We spent Friday afternoon and evening at one of the prettiest weddings I’ve ever seen. Our niece Brooke married Alex, her boyfriend of eight years. They seem almost magically happy, and Bill and I, of course, wish them both a very joyful life together.
At one point in the wedding reception, the DJ invited all married couples out onto the dance floor. To the tune of a very familiar 1970s song (that I now can’t remember), we began to dance. And then the DJ said, “Will anyone who has been married for less than two days please leave the floor.” Brooke and Alex left, but were, obviously, the only ones. He went on, “Will those who have been married less than two years please leave the floor.” A few couples left. The DJ went on and on, until he finally said, “Will those who have been married less than 18 years please leave the floor.”
I looked around and saw that Bill and I were the only couple left on the floor, something that didn’t surprise me at all given the people who had attended the wedding. We are ready to celebrate our 29th wedding anniversary in a couple of weeks.
The DJ then handed us the mic, and asked us to give the newlyweds a piece of advice. Bill suggested that they love each other with all of their hearts every day of their lives. Lovely. I was more practical, and advised them to pick their battles.
Because there will be battles. Life rarely runs as smoothly as one would hope. Shit happens.
Here’s an example: Amidst all of our joy for Brooke and Alex, something very sad took place. Jen’s ex-husband passed away very suddenly. Jen’s children — Maggie and B.J. — were devastated, as you would imagine. God, in his very familiar way, reminded us of the continuum of life. People die and children are born. People get sick and two people join their lives together. The joys and the sorrows are intermixed in all of our lives.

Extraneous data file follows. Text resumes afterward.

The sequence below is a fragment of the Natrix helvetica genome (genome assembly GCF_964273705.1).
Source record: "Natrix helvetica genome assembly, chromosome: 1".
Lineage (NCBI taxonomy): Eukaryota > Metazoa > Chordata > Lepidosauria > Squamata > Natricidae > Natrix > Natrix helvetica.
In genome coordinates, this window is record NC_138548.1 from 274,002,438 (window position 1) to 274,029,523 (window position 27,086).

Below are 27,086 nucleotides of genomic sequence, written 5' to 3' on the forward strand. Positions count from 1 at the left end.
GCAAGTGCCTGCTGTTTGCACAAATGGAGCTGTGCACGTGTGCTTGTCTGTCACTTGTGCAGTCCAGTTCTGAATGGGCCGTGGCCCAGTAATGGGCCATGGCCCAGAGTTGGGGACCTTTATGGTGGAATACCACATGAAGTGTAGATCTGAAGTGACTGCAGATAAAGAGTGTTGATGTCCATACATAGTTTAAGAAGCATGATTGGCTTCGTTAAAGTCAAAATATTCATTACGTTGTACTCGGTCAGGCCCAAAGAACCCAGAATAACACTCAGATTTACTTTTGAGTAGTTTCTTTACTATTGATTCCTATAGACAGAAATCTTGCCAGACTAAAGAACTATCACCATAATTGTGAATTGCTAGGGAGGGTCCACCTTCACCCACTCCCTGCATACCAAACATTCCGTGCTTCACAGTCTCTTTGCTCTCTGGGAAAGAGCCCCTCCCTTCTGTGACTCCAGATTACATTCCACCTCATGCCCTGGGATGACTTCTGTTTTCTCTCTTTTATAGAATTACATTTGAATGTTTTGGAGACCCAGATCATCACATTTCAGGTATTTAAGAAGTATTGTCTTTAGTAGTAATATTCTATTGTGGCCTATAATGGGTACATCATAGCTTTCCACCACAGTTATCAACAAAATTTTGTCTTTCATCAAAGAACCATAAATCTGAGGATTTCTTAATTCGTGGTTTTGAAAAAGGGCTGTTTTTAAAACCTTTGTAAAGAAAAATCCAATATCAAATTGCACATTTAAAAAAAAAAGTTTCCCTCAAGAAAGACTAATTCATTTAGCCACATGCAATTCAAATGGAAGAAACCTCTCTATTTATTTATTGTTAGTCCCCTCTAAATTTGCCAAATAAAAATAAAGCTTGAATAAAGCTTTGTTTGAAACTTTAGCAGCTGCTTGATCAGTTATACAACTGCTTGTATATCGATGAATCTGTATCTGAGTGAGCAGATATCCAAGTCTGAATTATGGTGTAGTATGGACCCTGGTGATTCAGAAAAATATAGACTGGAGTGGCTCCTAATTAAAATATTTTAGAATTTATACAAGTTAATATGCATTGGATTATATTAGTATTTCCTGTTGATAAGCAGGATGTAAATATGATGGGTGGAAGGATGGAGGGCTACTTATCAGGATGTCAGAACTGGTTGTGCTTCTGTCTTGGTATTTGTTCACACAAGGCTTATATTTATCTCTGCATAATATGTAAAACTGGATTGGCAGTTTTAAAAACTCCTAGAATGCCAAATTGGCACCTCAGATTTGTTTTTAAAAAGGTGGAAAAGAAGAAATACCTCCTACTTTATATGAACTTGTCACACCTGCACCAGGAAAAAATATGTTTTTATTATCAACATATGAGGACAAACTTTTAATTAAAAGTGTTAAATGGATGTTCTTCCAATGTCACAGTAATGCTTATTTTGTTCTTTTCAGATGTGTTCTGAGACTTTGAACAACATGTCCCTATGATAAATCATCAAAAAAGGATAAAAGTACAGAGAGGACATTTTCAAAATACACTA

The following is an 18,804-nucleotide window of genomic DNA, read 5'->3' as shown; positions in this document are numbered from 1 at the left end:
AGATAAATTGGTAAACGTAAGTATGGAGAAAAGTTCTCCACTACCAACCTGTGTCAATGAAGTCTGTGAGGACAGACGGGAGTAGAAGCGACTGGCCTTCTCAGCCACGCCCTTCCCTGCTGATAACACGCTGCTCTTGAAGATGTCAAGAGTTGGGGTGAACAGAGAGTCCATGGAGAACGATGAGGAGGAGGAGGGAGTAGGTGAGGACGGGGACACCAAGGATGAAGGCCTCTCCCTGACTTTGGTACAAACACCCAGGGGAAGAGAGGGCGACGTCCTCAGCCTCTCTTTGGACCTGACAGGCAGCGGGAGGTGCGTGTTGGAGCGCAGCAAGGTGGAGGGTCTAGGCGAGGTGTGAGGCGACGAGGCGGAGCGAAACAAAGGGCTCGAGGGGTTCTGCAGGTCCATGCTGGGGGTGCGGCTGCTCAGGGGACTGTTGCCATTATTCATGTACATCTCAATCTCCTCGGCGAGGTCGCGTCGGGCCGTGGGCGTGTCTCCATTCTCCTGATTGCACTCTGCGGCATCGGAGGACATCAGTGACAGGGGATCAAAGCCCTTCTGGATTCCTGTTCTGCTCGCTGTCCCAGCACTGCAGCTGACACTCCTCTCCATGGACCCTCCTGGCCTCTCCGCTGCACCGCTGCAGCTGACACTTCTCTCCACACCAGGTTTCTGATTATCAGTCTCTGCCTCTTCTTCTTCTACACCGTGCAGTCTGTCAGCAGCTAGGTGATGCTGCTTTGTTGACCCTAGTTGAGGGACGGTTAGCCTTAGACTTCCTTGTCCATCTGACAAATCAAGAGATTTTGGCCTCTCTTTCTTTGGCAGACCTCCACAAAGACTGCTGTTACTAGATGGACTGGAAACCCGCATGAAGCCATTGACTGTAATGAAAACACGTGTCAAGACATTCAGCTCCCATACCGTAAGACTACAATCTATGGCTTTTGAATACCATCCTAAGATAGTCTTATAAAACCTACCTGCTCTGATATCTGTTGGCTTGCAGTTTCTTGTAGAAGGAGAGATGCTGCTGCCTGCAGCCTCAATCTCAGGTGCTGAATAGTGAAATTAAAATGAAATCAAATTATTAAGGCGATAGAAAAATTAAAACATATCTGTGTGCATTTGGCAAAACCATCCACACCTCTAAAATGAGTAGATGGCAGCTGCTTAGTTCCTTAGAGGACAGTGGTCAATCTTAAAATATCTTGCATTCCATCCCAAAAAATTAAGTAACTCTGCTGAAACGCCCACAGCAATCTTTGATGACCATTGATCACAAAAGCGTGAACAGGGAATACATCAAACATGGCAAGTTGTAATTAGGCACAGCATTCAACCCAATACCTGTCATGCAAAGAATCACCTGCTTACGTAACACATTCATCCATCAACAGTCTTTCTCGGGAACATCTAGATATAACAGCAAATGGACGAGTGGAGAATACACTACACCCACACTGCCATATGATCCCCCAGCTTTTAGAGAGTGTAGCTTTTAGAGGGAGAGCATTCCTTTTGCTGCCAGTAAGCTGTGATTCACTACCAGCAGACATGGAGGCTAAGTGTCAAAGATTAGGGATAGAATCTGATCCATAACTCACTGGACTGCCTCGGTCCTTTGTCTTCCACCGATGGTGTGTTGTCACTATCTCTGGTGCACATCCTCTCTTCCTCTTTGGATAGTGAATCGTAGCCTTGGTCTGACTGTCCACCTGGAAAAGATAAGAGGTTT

It’s pretty darn easy to stay in love during the joyful times. But real love is tested — and hopefully survives — during difficult times. Better or worse. Richer or poorer. In good times and in bad.
Sometimes, no matter how hard you try, a marriage will fail. I, frankly, am astounded that any survive. When my siblings and I were young, we used to talk about how dysfunctional other families were, and that we were the only normal family of the people we knew. Ha! It wasn’t until I was a full-out adult that I figured out that our family was as dysfunctional as every other family. How can two people from different households, beliefs, likes, dislikes, goals, lifestyles get together and stay that way? It seems nearly impossible.
Yet, my parents did it. Bill’s parents did it. Many of my friends are doing it. Bill and I are doing it. We won the dance contest, didn’t we?
I wonder what the DJ would have said if he knew that a mere year into our marriage, I got so mad at Bill for something I don’t even now remember that I threw my Taco Bell burrito right at him from across the room. Yep. Truth. Two good things came out of it: 1) He indicated to me how quick his response time is by ducking just in time; and 2) We had to make up because the burrito had gone underneath the refrigerator and so we had to work together to move the fridge and retrieve the burrito.
What I’ve learned over the years is that marriage is hard work. Sometimes the work is too hard, and the marriage doesn’t pan out. But as the years go by, you get more mellow and more forgiving. You realize that you should never waste a good burrito on something trivial. You can apologize without thinking you’re giving in. And most of all, you realize how quickly time flies and you better not waste time on small things.
Best wishes to the bride and groom. I know they will do what Bill suggested and love each other with all their hearts every day of the rest of their lives…